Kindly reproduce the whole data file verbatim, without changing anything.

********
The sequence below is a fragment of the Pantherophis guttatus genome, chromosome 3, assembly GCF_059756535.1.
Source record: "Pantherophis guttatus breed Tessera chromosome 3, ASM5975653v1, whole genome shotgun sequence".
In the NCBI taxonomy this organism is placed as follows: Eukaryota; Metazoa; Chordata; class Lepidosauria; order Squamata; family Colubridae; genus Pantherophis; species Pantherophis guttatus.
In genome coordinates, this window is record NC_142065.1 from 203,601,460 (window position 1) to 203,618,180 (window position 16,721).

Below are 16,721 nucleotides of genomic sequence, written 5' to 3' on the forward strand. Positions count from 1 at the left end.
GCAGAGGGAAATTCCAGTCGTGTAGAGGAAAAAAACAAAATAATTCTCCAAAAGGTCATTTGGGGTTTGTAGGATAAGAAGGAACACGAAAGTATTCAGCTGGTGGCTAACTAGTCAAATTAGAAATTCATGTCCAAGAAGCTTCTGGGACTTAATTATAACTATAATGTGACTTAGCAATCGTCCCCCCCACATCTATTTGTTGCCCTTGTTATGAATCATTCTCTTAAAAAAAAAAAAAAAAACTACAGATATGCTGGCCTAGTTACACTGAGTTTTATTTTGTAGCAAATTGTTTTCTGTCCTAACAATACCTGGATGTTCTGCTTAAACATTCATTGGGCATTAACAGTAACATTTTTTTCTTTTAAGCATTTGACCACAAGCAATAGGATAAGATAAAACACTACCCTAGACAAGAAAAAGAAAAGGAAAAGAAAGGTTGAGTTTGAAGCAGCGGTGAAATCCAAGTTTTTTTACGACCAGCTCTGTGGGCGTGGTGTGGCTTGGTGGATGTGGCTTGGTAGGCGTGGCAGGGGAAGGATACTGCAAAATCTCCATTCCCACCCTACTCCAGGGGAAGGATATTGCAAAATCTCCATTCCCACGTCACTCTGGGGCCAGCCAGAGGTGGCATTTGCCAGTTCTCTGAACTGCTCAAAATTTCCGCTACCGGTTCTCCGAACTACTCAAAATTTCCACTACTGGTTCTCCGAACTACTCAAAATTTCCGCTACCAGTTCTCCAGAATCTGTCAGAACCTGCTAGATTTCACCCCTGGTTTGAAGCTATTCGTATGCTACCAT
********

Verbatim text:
The sequence below is a fragment of the Pantherophis guttatus genome, chromosome 3, assembly GCF_059756535.1.
Source record: "Pantherophis guttatus breed Tessera chromosome 3, ASM5975653v1, whole genome shotgun sequence".
In the NCBI taxonomy this organism is placed as follows: Eukaryota; Metazoa; Chordata; class Lepidosauria; order Squamata; family Colubridae; genus Pantherophis; species Pantherophis guttatus.
In genome coordinates, this window is record NC_142065.1 from 203,601,460 (window position 1) to 203,618,180 (window position 16,721).

Below are 16,721 nucleotides of genomic sequence, written 5' to 3' on the forward strand. Positions count from 1 at the left end.
GCAGAGGGAAATTCCAGTCGTGTAGAGGAAAAAAACAAAATAATTCTCCAAAAGGTCATTTGGGGTTTGTAGGATAAGAAGGAACACGAAAGTATTCAGCTGGTGGCTAACTAGTCAAATTAGAAATTCATGTCCAAGAAGCTTCTGGGACTTAATTATAACTATAATGTGACTTAGCAATCGTCCCCCCCACATCTATTTGTTGCCCTTGTTATGAATCATTCTCTTAAAAAAAAAAAAAAAAACTACAGATATGCTGGCCTAGTTACACTGAGTTTTATTTTGTAGCAAATTGTTTTCTGTCCTAACAATACCTGGATGTTCTGCTTAAACATTCATTGGGCATTAACAGTAACATTTTTTTCTTTTAAGCATTTGACCACAAGCAATAGGATAAGATAAAACACTACCCTAGACAAGAAAAAGAAAAGGAAAAGAAAGGTTGAGTTTGAAGCAGCGGTGAAATCCAAGTTTTTTTACGACCAGCTCTGTGGGCGTGGTGTGGCTTGGTGGATGTGGCTTGGTAGGCGTGGCAGGGGAAGGATACTGCAAAATCTCCATTCCCACCCTACTCCAGGGGAAGGATATTGCAAAATCTCCATTCCCACGTCACTCTGGGGCCAGCCAGAGGTGGCATTTGCCAGTTCTCTGAACTGCTCAAAATTTCCGCTACCGGTTCTCCGAACTACTCAAAATTTCCACTACTGGTTCTCCGAACTACTCAAAATTTCCGCTACCAGTTCTCCAGAATCTGTCAGAACCTGCTAGATTTCACCCCTGGTTTGAAGCTATTCGTATGCTACCAT